What is Dry Trimming and How Does It Work?

The practice of clipping cannabis buds after they’ve dried but before they’ve been cured is known as dry trimming. Freshly collected branches are hung upside down in a drying chamber for 10 to 14 days until the appropriate moisture level is reached in dry trimming. The huge individual branches are chopped into manageable pieces after they have dried. Trimmers then remove the sugar leaves from each bud one by one, starting at the bottom and working their way up. The trimmed buds are carefully placed into curing containers and kept until the active chemicals inside the remaining trichomes achieve their optimum degree of taste and potency, after the bulk of sugar leaves and their remains have been removed.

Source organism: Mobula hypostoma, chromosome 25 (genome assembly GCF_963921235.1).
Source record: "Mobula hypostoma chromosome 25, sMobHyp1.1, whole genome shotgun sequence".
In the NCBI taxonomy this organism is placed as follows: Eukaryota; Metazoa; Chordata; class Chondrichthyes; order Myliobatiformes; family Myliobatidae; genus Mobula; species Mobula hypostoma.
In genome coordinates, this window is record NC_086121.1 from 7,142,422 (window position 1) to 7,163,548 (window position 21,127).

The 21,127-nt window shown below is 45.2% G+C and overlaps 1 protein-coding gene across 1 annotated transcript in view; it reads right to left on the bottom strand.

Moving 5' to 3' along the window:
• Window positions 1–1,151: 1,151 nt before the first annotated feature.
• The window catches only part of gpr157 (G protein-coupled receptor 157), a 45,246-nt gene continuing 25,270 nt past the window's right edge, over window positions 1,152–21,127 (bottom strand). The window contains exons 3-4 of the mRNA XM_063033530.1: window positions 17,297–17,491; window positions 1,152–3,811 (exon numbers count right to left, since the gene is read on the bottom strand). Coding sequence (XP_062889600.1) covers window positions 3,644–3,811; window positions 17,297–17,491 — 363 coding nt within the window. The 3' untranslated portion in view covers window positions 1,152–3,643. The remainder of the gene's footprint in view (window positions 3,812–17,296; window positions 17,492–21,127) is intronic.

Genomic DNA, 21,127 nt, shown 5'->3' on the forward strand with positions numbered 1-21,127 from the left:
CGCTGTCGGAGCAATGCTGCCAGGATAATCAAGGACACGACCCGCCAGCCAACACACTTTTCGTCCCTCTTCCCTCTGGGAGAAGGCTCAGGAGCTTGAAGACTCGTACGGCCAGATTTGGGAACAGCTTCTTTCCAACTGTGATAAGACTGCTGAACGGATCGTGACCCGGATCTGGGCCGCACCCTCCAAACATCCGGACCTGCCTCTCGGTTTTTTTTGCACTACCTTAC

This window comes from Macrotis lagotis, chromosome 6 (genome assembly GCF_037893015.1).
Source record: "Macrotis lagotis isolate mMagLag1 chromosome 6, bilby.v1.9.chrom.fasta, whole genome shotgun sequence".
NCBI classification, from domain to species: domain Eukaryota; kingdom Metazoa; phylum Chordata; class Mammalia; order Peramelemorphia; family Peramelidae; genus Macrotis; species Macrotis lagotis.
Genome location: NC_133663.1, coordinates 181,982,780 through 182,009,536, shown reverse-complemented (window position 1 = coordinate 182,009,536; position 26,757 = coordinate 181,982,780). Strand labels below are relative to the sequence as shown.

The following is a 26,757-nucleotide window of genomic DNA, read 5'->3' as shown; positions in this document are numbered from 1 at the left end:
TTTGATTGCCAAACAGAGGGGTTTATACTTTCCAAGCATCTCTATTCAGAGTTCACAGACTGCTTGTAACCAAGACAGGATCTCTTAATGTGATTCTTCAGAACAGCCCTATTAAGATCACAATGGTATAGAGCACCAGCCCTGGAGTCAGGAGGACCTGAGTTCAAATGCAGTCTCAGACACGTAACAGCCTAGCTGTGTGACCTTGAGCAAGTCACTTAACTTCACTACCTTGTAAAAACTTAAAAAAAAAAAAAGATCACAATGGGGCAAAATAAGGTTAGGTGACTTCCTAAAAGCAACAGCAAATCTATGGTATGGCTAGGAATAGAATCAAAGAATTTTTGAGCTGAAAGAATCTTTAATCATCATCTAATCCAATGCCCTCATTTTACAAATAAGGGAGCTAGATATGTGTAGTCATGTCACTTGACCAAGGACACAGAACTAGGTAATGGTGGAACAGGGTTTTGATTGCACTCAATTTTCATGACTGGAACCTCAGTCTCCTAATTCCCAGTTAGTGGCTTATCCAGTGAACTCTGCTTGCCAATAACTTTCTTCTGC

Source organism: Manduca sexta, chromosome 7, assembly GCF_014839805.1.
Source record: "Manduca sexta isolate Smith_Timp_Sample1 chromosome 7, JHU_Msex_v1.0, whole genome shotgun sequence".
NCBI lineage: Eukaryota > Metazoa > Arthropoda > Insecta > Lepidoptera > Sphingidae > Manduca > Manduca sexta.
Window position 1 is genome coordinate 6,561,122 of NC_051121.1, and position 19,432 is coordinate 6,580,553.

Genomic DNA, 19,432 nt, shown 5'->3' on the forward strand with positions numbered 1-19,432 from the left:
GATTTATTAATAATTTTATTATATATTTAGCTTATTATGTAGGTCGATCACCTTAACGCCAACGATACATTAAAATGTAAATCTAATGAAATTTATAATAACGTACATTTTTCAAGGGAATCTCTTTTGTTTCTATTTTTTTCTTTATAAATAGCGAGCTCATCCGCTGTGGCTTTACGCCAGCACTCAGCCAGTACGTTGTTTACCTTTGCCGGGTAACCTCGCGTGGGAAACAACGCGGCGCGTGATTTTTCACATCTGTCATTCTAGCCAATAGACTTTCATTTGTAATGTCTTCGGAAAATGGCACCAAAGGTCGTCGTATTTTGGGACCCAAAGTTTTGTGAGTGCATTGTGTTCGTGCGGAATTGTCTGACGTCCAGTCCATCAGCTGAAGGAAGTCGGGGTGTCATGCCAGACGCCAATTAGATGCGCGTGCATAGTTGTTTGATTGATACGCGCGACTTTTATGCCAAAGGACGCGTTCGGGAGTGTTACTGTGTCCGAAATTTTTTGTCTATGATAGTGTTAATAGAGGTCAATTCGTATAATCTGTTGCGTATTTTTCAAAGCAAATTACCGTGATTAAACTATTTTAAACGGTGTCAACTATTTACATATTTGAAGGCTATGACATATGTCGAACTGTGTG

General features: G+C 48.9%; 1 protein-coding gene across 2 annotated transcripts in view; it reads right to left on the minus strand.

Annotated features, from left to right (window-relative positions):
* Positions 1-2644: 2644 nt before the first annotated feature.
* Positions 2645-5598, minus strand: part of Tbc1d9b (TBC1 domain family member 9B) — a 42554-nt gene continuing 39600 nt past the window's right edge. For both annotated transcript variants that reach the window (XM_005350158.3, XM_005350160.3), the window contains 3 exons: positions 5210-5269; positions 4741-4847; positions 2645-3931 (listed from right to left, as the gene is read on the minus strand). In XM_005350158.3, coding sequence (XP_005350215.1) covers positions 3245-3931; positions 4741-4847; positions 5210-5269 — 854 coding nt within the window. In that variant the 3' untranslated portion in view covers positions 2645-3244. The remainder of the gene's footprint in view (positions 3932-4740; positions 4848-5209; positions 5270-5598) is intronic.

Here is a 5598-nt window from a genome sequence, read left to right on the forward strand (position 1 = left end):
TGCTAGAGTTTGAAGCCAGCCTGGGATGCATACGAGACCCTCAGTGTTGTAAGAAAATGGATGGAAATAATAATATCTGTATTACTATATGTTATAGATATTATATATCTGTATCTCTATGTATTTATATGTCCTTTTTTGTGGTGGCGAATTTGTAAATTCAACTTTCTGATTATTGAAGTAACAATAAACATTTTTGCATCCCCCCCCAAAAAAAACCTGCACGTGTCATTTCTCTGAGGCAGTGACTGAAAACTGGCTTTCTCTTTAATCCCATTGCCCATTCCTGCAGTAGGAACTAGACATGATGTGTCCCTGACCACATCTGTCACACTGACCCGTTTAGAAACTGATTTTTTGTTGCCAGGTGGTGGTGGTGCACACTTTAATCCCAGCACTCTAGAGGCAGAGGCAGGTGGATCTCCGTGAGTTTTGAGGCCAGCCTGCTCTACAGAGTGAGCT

Because of the longer drying period, dry trimming is said to be superior at preserving the entire taste of flowers. This enables the plant’s compounds to develop at their optimum rate. This method also aids in the production of final buds that are denser or more compact, making them more appealing for sale. A drier cannabis bud, on the other hand, is more fragile, and the brittle trichomes may be more easily damaged if not handled with care. Because of the huge quantity of plant material existing prior to cutting, the drying process takes up considerably more area in a drying chamber. Dry pruning may be more difficult from an operational perspective if you’ve already sent your employees home while you wait for your hanging plants to dry. However, with automated trimming machines capable of processing up to 16 pounds per hour, surpassing the quickest human trimmers, who can generate up to three pounds per hour, this final problem has become essentially obsolete.